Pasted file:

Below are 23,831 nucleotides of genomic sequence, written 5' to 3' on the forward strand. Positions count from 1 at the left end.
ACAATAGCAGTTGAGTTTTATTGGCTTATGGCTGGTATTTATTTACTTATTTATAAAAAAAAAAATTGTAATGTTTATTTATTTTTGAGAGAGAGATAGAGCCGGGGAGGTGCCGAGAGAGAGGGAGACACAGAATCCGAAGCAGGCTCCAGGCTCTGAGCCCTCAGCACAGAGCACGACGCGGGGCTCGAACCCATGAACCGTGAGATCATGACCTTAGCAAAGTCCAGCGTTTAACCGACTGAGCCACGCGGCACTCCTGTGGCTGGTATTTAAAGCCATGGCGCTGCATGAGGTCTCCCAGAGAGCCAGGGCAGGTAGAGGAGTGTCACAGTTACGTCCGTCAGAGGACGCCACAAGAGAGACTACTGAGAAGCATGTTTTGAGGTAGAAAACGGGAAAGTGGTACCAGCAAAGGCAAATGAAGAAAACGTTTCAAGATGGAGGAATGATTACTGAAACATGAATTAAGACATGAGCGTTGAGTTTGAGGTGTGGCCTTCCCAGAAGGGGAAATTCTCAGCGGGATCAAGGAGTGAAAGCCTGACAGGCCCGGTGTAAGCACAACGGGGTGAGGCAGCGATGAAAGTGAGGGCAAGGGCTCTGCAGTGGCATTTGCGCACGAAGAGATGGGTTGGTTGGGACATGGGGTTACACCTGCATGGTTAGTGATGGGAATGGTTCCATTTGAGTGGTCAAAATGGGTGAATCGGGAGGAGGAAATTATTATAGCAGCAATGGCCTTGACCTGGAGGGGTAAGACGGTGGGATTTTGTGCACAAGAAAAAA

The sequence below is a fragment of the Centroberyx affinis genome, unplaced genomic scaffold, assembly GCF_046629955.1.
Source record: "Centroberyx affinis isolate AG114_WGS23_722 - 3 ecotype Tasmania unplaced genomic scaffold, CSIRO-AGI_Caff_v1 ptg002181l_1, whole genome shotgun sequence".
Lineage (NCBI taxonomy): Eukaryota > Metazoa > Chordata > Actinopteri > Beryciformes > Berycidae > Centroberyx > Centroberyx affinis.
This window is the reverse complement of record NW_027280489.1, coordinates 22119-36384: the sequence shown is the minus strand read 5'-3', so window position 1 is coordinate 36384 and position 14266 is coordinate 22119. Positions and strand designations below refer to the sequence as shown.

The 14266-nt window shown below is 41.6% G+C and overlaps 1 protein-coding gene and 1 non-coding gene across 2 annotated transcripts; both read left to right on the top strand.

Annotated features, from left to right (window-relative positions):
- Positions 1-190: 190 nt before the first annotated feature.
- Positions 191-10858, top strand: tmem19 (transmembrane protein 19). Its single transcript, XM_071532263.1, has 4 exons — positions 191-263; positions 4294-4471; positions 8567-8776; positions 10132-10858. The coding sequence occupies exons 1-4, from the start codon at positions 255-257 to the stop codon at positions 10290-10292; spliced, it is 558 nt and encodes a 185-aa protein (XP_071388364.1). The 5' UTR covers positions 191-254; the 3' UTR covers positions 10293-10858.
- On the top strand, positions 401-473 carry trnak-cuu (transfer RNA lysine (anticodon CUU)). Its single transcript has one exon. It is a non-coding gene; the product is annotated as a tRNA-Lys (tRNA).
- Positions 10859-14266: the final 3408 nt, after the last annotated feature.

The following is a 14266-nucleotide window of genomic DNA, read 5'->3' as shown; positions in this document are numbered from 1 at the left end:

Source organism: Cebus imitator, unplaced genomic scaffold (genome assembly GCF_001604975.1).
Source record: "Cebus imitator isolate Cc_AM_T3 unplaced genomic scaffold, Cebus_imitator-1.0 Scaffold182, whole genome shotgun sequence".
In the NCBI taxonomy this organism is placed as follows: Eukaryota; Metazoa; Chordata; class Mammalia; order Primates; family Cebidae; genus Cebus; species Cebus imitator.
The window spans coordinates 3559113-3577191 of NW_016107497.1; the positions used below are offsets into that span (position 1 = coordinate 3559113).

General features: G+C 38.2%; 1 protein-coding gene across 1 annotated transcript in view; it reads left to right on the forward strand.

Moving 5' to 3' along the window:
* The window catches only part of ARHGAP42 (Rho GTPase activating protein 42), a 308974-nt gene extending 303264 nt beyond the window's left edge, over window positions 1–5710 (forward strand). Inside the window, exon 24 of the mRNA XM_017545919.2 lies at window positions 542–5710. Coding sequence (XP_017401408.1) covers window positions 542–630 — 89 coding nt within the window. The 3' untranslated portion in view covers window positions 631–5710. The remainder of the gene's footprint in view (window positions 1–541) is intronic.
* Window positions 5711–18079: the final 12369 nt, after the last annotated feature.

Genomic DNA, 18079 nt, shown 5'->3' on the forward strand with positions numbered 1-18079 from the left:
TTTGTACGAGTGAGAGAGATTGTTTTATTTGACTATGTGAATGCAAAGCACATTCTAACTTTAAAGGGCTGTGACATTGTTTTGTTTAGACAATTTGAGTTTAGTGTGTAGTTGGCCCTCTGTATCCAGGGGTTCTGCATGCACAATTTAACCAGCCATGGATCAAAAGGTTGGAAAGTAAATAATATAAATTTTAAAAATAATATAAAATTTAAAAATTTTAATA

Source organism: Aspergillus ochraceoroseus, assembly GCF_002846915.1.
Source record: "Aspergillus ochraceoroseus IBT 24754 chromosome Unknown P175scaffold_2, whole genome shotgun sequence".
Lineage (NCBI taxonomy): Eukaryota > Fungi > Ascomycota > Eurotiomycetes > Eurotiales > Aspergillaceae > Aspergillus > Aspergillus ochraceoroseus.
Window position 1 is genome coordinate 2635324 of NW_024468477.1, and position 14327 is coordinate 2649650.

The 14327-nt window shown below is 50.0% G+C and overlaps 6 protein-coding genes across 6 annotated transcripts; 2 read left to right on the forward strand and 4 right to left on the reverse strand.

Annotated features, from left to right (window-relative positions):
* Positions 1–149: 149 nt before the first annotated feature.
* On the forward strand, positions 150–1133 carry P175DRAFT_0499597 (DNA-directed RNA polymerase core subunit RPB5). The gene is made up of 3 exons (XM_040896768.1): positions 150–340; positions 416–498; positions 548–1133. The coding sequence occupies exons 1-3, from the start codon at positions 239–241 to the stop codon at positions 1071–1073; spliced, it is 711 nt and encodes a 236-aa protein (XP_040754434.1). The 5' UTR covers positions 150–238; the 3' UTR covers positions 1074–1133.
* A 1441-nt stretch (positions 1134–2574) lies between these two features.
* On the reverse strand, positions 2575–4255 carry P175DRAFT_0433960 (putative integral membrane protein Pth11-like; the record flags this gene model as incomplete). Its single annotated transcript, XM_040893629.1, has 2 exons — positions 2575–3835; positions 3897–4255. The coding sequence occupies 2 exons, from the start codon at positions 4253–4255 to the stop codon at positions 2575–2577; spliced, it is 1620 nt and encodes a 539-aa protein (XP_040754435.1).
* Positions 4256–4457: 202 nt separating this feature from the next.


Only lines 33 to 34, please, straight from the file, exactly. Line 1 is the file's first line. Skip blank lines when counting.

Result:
* On the reverse strand, positions 2575–4255 carry P175DRAFT_0433960 (putative integral membrane protein Pth11-like; the record flags this gene model as incomplete). Its single annotated transcript, XM_040893629.1, has 2 exons — positions 2575–3835; positions 3897–4255. The coding sequence occupies 2 exons, from the start codon at positions 4253–4255 to the stop codon at positions 2575–2577; spliced, it is 1620 nt and encodes a 539-aa protein (XP_040754435.1).
* Positions 4256–4457: 202 nt separating this feature from the next.